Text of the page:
Darjeeling tourist spots, hotels open amid questions over safety
All hotels in the Darjeeling hills and the Dooars region of north Bengal opened on Wednesday – the first hill station in the country to welcome tourists, albeit with some restrictions – amid concerns over the safety of locals and visitors because of the raging coronavirus disease (Covid-19) outbreak.
Darjeeling district has reported 518 Covid-19 positive cases and 11 deaths to date, but the district headquarter has not recorded a single fatality due to the viral outbreak. Most of the Covid-19 positive cases have been reported from Siliguri, a sub-division of Darjeeling district and the biggest town in north Bengal.
Tourists would have to carry fitness certificates to visit the Darjeeling hills. They would also be screened for Covid-19 symptoms before entering the hills, the officials said.
Suraj Sharma, assistant director of the autonomous Gorkhaland Territorial Administration’s (GTA) tourism department, said, “It takes three to four months to prepare the ground and send a message to tourists that they can plan their visit to Darjeeling hills. The tourist spots have been opened to send a positive vibe. Tourists will have to carry fitness certificates with them.”
Tourist spots, safari parks and hotels were shut after the nationwide lockdown restrictions were enforced from March 25 to contain the spread of the viral outbreak.
Though July, August and September are considered to be the lean season for tourism because of the monsoon fury, the West Bengal government and the GTA authorities are hopeful that some tourists from the plains are likely to visit the hills.
Industry stakeholders said the opening the tourism sector might not boost business immediately but at least prepare them to draw tourists during the upcoming peak season of October and November.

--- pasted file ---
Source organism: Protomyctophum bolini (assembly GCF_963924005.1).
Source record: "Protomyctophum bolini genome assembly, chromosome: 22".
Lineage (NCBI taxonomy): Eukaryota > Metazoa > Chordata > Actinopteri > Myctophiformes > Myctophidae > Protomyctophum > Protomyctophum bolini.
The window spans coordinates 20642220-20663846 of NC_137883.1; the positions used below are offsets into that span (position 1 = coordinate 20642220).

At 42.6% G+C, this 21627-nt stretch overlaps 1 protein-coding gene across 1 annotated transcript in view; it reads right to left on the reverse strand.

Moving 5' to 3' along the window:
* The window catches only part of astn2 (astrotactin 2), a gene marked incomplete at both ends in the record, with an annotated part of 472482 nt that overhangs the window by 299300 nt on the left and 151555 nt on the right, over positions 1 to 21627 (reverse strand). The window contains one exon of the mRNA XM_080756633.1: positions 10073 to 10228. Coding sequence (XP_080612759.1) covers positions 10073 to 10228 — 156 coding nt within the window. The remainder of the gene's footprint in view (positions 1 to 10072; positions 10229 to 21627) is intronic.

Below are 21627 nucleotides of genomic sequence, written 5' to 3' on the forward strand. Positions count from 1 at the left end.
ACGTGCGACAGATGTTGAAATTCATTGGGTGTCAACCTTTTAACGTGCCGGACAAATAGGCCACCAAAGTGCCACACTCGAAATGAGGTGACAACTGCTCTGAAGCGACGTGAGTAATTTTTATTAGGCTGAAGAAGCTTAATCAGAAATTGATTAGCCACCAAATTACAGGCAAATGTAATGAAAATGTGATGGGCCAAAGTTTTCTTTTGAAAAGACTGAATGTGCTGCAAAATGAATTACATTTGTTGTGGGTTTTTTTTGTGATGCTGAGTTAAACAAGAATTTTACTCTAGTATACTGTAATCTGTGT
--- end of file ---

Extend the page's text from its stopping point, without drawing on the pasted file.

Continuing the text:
“Murti and Jaldapara in the Dooars received some tourists on Wednesday,” said Tanmoy Goswami, a Siliguri-based tour operator, as he hailed the decision as a key step to revive tourism in the region.
Raj Basu, convenor, Association for Conservation and Tourism (ACT), said, “The tourism business will take time to be back on track. The stakeholders can expect some business in October. We have already lost the business in the March-April season. We need to move ahead with a positive mindset, as the livelihood of thousands of people are involved.”
Representatives of political parties and hotel owners, however, said they are not sure how community-based surveillance committees would treat tourists since all people coming from outside the region are made to stay in home quarantine for 14 days.
Even local people, travelling from Siliguri town, or the neighbouring Kalimpong district, are not exempted. There have been instances, when homes of some families were locked from outside by the surveillance committees. GTA officials have convened a meeting in Darjeeling on Thursday to discuss this issue.
Amar Lama, a senior leader of the local Jan Andolan Party (JAP), questioned the GTA authorities’ move.
“It is quite unbelievable that tourists are being allowed to travel to the hills, when even local people, travelling from one village to another, are being asked by surveillance committees to stay in quarantine,” Lama said.